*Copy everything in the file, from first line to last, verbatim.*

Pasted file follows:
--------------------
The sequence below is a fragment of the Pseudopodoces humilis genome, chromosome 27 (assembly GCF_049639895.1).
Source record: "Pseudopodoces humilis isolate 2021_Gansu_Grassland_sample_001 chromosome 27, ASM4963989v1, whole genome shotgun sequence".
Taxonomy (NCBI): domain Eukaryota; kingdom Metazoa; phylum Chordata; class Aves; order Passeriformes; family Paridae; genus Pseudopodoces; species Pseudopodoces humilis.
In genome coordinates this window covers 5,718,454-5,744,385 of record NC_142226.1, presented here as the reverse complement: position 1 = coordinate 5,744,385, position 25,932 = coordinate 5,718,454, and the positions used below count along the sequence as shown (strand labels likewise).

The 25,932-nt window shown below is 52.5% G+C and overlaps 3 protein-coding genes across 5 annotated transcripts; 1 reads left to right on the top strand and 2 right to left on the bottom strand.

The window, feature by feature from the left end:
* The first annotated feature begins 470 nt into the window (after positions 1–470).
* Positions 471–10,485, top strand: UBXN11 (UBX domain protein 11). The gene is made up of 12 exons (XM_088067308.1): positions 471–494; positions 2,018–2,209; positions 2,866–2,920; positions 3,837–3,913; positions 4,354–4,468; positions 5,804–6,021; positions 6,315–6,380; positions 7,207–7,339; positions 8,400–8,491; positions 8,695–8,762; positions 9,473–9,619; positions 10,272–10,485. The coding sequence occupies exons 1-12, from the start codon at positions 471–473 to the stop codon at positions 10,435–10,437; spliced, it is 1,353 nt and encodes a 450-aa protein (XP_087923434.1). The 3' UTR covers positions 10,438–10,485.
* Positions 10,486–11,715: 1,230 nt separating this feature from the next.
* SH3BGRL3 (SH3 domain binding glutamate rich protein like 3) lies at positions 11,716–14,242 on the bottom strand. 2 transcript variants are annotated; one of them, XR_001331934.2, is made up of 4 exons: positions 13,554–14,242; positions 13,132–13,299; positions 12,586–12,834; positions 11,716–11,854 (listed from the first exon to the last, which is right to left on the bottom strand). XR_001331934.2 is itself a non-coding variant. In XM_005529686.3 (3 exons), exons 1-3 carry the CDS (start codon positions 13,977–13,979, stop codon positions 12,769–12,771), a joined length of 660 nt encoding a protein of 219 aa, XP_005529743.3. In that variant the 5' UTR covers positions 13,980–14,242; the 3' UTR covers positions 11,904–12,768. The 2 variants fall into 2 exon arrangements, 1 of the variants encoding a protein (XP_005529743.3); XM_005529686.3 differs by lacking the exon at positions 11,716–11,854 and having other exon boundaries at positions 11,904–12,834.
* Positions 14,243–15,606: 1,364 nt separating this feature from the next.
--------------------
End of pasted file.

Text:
The sequence below is a fragment of the Pseudopodoces humilis genome, chromosome 27 (assembly GCF_049639895.1).
Source record: "Pseudopodoces humilis isolate 2021_Gansu_Grassland_sample_001 chromosome 27, ASM4963989v1, whole genome shotgun sequence".
Taxonomy (NCBI): domain Eukaryota; kingdom Metazoa; phylum Chordata; class Aves; order Passeriformes; family Paridae; genus Pseudopodoces; species Pseudopodoces humilis.
In genome coordinates this window covers 5,718,454-5,744,385 of record NC_142226.1, presented here as the reverse complement: position 1 = coordinate 5,744,385, position 25,932 = coordinate 5,718,454, and the positions used below count along the sequence as shown (strand labels likewise).

The 25,932-nt window shown below is 52.5% G+C and overlaps 3 protein-coding genes across 5 annotated transcripts; 1 reads left to right on the top strand and 2 right to left on the bottom strand.

The window, feature by feature from the left end:
* The first annotated feature begins 470 nt into the window (after positions 1–470).
* Positions 471–10,485, top strand: UBXN11 (UBX domain protein 11). The gene is made up of 12 exons (XM_088067308.1): positions 471–494; positions 2,018–2,209; positions 2,866–2,920; positions 3,837–3,913; positions 4,354–4,468; positions 5,804–6,021; positions 6,315–6,380; positions 7,207–7,339; positions 8,400–8,491; positions 8,695–8,762; positions 9,473–9,619; positions 10,272–10,485. The coding sequence occupies exons 1-12, from the start codon at positions 471–473 to the stop codon at positions 10,435–10,437; spliced, it is 1,353 nt and encodes a 450-aa protein (XP_087923434.1). The 3' UTR covers positions 10,438–10,485.
* Positions 10,486–11,715: 1,230 nt separating this feature from the next.
* SH3BGRL3 (SH3 domain binding glutamate rich protein like 3) lies at positions 11,716–14,242 on the bottom strand. 2 transcript variants are annotated; one of them, XR_001331934.2, is made up of 4 exons: positions 13,554–14,242; positions 13,132–13,299; positions 12,586–12,834; positions 11,716–11,854 (listed from the first exon to the last, which is right to left on the bottom strand). XR_001331934.2 is itself a non-coding variant. In XM_005529686.3 (3 exons), exons 1-3 carry the CDS (start codon positions 13,977–13,979, stop codon positions 12,769–12,771), a joined length of 660 nt encoding a protein of 219 aa, XP_005529743.3. In that variant the 5' UTR covers positions 13,980–14,242; the 3' UTR covers positions 11,904–12,768. The 2 variants fall into 2 exon arrangements, 1 of the variants encoding a protein (XP_005529743.3); XM_005529686.3 differs by lacking the exon at positions 11,716–11,854 and having other exon boundaries at positions 11,904–12,834.
* Positions 14,243–15,606: 1,364 nt separating this feature from the next.